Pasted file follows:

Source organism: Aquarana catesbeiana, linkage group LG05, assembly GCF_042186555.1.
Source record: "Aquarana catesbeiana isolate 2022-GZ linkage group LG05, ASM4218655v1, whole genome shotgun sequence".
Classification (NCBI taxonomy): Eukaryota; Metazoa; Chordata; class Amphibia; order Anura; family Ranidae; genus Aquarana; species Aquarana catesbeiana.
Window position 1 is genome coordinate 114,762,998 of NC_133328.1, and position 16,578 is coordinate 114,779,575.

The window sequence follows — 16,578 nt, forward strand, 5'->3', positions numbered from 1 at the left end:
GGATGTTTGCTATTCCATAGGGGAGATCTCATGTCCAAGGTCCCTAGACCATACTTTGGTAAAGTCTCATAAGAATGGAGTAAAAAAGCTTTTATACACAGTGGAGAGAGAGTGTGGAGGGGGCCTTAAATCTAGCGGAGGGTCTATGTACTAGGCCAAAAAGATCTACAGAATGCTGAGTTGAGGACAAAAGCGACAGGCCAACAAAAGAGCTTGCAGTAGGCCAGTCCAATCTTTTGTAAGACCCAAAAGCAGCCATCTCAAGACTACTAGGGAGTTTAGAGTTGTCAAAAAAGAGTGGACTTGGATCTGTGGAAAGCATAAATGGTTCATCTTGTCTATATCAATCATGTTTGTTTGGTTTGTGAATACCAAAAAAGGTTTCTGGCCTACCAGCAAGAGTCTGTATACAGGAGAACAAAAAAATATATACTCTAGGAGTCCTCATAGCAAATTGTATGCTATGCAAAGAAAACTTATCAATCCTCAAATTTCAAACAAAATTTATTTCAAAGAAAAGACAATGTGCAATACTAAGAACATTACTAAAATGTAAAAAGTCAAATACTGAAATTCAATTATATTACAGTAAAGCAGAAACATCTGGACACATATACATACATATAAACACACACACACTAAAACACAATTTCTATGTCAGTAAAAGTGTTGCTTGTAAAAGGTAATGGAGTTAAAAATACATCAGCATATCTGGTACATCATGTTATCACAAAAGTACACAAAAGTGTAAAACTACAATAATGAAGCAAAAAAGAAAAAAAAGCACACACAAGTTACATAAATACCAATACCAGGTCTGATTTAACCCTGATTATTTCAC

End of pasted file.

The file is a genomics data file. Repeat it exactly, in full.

Source organism: Aquarana catesbeiana, linkage group LG05, assembly GCF_042186555.1.
Source record: "Aquarana catesbeiana isolate 2022-GZ linkage group LG05, ASM4218655v1, whole genome shotgun sequence".
Classification (NCBI taxonomy): Eukaryota; Metazoa; Chordata; class Amphibia; order Anura; family Ranidae; genus Aquarana; species Aquarana catesbeiana.
Window position 1 is genome coordinate 114,762,998 of NC_133328.1, and position 16,578 is coordinate 114,779,575.

The window sequence follows — 16,578 nt, forward strand, 5'->3', positions numbered from 1 at the left end:
GGATGTTTGCTATTCCATAGGGGAGATCTCATGTCCAAGGTCCCTAGACCATACTTTGGTAAAGTCTCATAAGAATGGAGTAAAAAAGCTTTTATACACAGTGGAGAGAGAGTGTGGAGGGGGCCTTAAATCTAGCGGAGGGTCTATGTACTAGGCCAAAAAGATCTACAGAATGCTGAGTTGAGGACAAAAGCGACAGGCCAACAAAAGAGCTTGCAGTAGGCCAGTCCAATCTTTTGTAAGACCCAAAAGCAGCCATCTCAAGACTACTAGGGAGTTTAGAGTTGTCAAAAAAGAGTGGACTTGGATCTGTGGAAAGCATAAATGGTTCATCTTGTCTATATCAATCATGTTTGTTTGGTTTGTGAATACCAAAAAAGGTTTCTGGCCTACCAGCAAGAGTCTGTATACAGGAGAACAAAAAAATATATACTCTAGGAGTCCTCATAGCAAATTGTATGCTATGCAAAGAAAACTTATCAATCCTCAAATTTCAAACAAAATTTATTTCAAAGAAAAGACAATGTGCAATACTAAGAACATTACTAAAATGTAAAAAGTCAAATACTGAAATTCAATTATATTACAGTAAAGCAGAAACATCTGGACACATATACATACATATAAACACACACACACTAAAACACAATTTCTATGTCAGTAAAAGTGTTGCTTGTAAAAGGTAATGGAGTTAAAAATACATCAGCATATCTGGTACATCATGTTATCACAAAAGTACACAAAAGTGTAAAACTACAATAATGAAGCAAAAAAGAAAAAAAAGCACACACAAGTTACATAAATACCAATACCAGGTCTGATTTAACCCTGATTATTTCAC